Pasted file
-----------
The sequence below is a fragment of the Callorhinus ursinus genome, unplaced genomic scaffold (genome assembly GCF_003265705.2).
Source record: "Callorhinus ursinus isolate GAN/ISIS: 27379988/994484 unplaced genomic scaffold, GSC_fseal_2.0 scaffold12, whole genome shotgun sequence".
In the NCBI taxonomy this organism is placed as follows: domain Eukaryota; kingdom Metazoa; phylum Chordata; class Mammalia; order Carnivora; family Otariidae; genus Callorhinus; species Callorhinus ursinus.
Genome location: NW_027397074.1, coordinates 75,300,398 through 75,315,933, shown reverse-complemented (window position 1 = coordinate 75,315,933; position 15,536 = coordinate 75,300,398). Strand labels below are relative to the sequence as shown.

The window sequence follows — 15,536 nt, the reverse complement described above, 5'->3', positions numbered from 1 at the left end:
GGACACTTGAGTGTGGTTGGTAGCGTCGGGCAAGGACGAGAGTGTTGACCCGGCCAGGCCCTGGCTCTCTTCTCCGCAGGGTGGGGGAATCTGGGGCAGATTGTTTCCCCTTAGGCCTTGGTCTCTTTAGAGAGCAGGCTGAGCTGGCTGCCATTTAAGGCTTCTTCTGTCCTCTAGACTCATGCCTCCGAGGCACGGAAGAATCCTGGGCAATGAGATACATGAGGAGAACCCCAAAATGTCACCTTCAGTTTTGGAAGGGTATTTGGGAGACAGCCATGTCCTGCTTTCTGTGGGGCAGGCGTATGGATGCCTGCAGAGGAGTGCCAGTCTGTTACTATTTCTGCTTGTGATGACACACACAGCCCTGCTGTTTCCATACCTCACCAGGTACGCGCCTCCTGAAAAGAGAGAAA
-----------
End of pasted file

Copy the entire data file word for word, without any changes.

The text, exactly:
The sequence below is a fragment of the Callorhinus ursinus genome, unplaced genomic scaffold (genome assembly GCF_003265705.2).
Source record: "Callorhinus ursinus isolate GAN/ISIS: 27379988/994484 unplaced genomic scaffold, GSC_fseal_2.0 scaffold12, whole genome shotgun sequence".
In the NCBI taxonomy this organism is placed as follows: domain Eukaryota; kingdom Metazoa; phylum Chordata; class Mammalia; order Carnivora; family Otariidae; genus Callorhinus; species Callorhinus ursinus.
Genome location: NW_027397074.1, coordinates 75,300,398 through 75,315,933, shown reverse-complemented (window position 1 = coordinate 75,315,933; position 15,536 = coordinate 75,300,398). Strand labels below are relative to the sequence as shown.

The window sequence follows — 15,536 nt, the reverse complement described above, 5'->3', positions numbered from 1 at the left end:
GGACACTTGAGTGTGGTTGGTAGCGTCGGGCAAGGACGAGAGTGTTGACCCGGCCAGGCCCTGGCTCTCTTCTCCGCAGGGTGGGGGAATCTGGGGCAGATTGTTTCCCCTTAGGCCTTGGTCTCTTTAGAGAGCAGGCTGAGCTGGCTGCCATTTAAGGCTTCTTCTGTCCTCTAGACTCATGCCTCCGAGGCACGGAAGAATCCTGGGCAATGAGATACATGAGGAGAACCCCAAAATGTCACCTTCAGTTTTGGAAGGGTATTTGGGAGACAGCCATGTCCTGCTTTCTGTGGGGCAGGCGTATGGATGCCTGCAGAGGAGTGCCAGTCTGTTACTATTTCTGCTTGTGATGACACACACAGCCCTGCTGTTTCCATACCTCACCAGGTACGCGCCTCCTGAAAAGAGAGAAA